She also has an artistic flair. You can see some of her drawings and sculpture here, and keep an eye out for some of her comics, which she's working away at diligently. Happy Birthday, Emily!





Fun with Florapop!

Mark and Lisa Flora are a talented husband-and-wife Minneapolis musical duo whom I've known since 2000. After reading about their CD release in a local newspaper, I listened to some of their audio samples at their web site, ordered a CD, and the rest is history. Mark and I struck up a friendship, at first exchanging emails, and I've since illustrated a couple of their albums.


The first, Sunshine Saturday is sometimes mistaken at first glance for a kids album, but that impression can be forgiven due to Mark's vision for the Saturday morning cartoon/cereal box style I used. Though the music certainly is bright pop, it's actually a full fledged, fun-for-all-ages festival in anticipation of the birth of their first daughter, McCartney. Featuring catchy melodies, layered harmonies and sprightly arrangements, this album evokes Brian Wilson's Pet Sounds and Lindsey Buckingham at his best, while still all its own.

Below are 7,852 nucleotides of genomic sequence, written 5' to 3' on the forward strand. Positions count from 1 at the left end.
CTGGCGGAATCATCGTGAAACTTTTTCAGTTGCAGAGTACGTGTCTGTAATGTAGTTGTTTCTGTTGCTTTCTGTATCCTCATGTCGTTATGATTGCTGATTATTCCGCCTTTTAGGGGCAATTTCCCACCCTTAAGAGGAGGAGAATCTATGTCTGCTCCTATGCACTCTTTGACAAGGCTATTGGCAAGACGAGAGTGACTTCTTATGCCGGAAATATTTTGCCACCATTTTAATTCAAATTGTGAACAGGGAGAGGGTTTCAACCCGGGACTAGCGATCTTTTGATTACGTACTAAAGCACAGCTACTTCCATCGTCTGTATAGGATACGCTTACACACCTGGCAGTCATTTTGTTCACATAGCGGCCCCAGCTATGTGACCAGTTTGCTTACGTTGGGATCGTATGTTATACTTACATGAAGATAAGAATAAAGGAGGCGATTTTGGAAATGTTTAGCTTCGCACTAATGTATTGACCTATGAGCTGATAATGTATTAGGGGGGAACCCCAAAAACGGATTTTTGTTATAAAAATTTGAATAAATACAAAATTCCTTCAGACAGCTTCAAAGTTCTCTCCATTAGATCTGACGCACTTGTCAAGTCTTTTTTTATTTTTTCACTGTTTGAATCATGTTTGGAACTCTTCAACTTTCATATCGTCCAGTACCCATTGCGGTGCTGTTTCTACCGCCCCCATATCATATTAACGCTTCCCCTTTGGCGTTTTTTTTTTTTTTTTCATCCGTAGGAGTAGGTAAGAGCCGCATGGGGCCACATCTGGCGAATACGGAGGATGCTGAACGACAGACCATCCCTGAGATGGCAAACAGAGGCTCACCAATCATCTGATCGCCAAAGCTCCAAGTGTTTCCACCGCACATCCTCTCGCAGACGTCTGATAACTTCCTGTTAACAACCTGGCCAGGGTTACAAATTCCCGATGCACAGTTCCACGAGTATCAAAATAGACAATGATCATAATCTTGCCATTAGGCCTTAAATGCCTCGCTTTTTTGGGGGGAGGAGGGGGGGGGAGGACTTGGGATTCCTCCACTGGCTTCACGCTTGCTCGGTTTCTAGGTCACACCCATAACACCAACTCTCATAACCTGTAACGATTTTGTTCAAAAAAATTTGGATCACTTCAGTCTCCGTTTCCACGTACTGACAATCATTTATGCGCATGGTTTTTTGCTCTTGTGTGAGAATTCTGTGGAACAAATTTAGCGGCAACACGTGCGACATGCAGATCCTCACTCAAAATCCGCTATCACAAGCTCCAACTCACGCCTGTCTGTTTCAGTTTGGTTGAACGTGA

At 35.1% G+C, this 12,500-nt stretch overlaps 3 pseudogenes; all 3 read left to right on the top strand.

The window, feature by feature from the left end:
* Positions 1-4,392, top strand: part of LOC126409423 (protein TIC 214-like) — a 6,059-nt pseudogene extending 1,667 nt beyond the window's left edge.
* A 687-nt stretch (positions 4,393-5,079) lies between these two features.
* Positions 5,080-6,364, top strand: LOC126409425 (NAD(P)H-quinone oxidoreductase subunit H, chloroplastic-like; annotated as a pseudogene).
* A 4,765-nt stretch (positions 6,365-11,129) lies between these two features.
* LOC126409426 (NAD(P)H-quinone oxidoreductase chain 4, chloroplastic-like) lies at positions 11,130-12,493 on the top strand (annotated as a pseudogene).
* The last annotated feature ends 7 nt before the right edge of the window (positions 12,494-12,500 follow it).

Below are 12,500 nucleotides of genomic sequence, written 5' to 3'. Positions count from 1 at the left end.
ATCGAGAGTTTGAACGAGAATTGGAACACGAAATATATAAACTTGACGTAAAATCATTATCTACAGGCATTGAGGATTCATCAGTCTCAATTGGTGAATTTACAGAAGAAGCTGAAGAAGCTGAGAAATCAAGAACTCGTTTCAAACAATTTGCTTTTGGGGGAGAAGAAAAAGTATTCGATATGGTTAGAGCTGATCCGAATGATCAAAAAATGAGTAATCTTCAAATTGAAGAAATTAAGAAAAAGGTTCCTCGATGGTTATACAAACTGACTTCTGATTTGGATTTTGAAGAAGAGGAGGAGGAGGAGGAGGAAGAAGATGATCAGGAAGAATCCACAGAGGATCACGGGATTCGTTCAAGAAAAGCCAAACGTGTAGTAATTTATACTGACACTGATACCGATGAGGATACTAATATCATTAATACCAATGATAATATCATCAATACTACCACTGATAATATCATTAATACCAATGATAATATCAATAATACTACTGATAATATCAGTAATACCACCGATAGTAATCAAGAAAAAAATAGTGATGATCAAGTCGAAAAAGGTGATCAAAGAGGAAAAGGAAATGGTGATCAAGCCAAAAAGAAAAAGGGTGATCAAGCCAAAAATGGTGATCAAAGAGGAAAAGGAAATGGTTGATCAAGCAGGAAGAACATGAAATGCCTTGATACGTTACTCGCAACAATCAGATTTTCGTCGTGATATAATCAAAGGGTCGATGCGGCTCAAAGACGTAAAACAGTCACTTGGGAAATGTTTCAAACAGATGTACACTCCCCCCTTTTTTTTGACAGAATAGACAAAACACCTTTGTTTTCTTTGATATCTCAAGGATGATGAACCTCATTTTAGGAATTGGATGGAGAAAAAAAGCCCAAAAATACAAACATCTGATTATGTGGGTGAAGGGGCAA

Once we had our visual and thematic hook, images sprang forth, as I reminisced on my own Saturday morning fun and early love of The Archies. I remember cutting out Archies records from the back of cereal boxes that could actually be played on a phonograph! The art for the CD itself is a recreation of those cardboard 45s. For the art behind the CD, I envisioned staring into the bowl of sunshine pictured on the front cover, stars and hearts and flowers flying from the bowl.


For the back of the CD case and the rest of the CD package, we threw in as many references of those wonderful Saturdays as we had room for and could think of. For Mark, that meant Evel Knievel, Jaws and Godzilla. For me it also meant cartoons, funny pages and comic strips, Johnny Bench and the Big Red Machine and playing softball for hours with my brother.